What is different about working on people’s homes rather than the commercial contracts you were doing before?
It’s good. It’s nice, especially over the last two projects as they were for clients who actually needed to adapt properties for disabilities. It’s a bit different to someone who just wants a fresh kitchen or a massive extension and a bigger lounge. In one case it was adapting worktops to rise and fall for wheelchair use and installing a lift to get upstairs again. I get a lot of pleasure from that. It’s a real improvement to their life.
What else gives you pleasure in the, in the work?
It’s just giving people what they want really… You know, people have a dream of what they want. They get the architects involved, and they’ve got a vision of what they’re getting and you’re creating that for them.
Getting the best out of every trade to deliver that dream, whatever the project, is the real reward.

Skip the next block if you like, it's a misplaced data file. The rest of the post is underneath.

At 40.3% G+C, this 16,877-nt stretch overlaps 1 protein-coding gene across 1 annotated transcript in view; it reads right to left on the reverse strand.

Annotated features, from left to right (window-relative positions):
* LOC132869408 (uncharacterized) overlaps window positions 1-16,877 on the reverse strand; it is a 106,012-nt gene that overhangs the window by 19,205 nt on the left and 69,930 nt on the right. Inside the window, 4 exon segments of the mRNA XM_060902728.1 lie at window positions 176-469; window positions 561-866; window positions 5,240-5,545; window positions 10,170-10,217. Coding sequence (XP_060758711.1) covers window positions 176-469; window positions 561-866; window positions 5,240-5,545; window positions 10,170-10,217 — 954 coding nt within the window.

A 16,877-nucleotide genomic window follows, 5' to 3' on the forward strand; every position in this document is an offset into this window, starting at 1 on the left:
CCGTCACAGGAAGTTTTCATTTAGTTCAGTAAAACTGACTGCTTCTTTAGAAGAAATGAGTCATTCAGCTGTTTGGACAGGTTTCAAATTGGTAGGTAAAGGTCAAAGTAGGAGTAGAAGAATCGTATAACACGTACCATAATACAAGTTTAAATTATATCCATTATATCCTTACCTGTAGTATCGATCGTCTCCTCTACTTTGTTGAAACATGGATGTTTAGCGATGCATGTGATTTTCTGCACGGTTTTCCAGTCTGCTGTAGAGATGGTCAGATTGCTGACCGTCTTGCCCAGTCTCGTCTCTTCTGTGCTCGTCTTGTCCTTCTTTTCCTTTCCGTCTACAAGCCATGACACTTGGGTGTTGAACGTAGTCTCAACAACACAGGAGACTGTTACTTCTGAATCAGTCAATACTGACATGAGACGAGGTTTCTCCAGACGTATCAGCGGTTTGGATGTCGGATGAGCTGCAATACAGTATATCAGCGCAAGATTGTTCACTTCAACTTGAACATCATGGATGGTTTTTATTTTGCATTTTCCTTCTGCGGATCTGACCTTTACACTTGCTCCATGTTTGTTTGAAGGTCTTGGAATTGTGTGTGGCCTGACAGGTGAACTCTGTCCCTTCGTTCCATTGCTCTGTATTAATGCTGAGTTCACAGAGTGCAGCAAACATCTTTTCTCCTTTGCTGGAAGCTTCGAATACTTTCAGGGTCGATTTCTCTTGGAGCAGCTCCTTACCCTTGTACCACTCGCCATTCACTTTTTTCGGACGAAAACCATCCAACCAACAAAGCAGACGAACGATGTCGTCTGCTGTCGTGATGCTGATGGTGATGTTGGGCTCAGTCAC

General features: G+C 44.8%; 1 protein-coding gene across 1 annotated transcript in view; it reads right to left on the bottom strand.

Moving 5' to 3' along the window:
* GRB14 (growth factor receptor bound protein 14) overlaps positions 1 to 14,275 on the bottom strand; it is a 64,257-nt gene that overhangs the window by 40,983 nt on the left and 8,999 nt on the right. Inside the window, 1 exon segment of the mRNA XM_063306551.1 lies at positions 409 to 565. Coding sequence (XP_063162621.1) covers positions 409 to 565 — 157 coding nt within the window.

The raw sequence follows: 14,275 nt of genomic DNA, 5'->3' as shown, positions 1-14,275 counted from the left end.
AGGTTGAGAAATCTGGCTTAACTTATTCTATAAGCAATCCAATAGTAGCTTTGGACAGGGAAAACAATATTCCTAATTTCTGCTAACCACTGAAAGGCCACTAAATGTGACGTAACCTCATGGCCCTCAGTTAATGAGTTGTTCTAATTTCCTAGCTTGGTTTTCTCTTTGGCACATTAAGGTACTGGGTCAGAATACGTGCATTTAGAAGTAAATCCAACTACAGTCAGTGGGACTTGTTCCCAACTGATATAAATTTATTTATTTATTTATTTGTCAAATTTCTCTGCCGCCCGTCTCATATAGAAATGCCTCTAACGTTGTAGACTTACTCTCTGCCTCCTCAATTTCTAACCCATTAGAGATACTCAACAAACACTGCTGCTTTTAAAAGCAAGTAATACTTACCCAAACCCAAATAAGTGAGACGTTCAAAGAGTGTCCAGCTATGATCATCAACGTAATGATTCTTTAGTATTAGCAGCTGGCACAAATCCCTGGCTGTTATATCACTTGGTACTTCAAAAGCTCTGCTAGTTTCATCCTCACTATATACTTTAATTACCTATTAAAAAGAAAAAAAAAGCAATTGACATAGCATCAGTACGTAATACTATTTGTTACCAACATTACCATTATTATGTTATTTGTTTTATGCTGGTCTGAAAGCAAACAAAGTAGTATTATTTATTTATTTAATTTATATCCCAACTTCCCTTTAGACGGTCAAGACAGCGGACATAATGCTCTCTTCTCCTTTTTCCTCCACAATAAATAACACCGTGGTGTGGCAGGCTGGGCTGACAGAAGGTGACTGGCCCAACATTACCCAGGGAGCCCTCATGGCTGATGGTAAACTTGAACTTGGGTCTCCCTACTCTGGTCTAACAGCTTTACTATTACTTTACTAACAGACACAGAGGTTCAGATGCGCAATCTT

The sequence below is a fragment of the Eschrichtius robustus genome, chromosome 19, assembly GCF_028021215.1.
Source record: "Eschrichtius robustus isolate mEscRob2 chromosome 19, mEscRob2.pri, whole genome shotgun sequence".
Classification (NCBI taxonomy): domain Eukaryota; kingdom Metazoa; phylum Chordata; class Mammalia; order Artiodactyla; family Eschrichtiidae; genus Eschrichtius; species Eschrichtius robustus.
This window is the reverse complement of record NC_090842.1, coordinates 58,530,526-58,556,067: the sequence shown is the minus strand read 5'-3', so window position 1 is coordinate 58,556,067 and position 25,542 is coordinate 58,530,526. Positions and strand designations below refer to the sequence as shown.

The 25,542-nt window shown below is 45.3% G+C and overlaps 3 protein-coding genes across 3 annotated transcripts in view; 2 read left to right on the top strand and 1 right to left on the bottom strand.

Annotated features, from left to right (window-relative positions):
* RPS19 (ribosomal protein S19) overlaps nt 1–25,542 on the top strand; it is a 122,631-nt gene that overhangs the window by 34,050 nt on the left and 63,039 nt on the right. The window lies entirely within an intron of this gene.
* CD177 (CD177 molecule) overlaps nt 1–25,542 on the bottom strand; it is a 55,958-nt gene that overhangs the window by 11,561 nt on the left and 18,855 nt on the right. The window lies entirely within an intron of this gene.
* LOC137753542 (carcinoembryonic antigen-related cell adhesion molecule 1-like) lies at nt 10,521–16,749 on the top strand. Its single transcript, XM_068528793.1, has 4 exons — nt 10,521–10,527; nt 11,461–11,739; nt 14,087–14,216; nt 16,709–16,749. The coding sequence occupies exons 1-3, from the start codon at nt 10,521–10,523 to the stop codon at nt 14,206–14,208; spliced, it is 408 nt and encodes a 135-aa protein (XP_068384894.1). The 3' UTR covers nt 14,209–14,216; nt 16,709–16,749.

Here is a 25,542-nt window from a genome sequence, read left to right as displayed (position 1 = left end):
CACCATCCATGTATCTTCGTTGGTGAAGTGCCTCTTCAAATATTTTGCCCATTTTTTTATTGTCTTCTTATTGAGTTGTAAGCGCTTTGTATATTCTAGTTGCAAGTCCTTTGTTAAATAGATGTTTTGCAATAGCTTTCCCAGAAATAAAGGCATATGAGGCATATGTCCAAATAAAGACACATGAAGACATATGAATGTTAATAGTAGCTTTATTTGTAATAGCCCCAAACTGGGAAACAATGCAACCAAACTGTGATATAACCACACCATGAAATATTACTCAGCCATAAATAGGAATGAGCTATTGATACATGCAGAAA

How do you get the best out of people on site?
I think it’s always hard to find good tradespeople. Some have pride in their work which we have as a group, but a lot of people would just want to come in, lay some bricks down and go—that’s not what we’re about. We want it to look the best and quality is a massive thing for all of us.
When you find the right people you just work with them and build a friendship. To a certain degree they’ve just got to do the job, but there’s different ways of getting the best.
Which is best, is it good to have clients involved or better to have them at arm's length?
It’s both really. It’s obviously easy when the drawings are all accepted and everything is specified—measurements and kitchen designs and colours and so on. But when the client is on site it’s a bit less formal, and you can get their opinions and their choices if they’re different from what’s on the drawings, then you can discuss it and then OK it with everyone.
The aim is always the same— to give people exactly what they want, whichever way you get there.
I think if you’ve got a really good relationship with the client and with the architect and they trust you to finish things the way they intended, then they often leave you to get on with it, which can keep things moving.
Matt Middleditch worked as a site supervisor and foreman on commercial projects in east anglia for many years before joining Sandlings. He is especially motivated by projects that are born out of a real need to improve the lives of the building’s owners or users.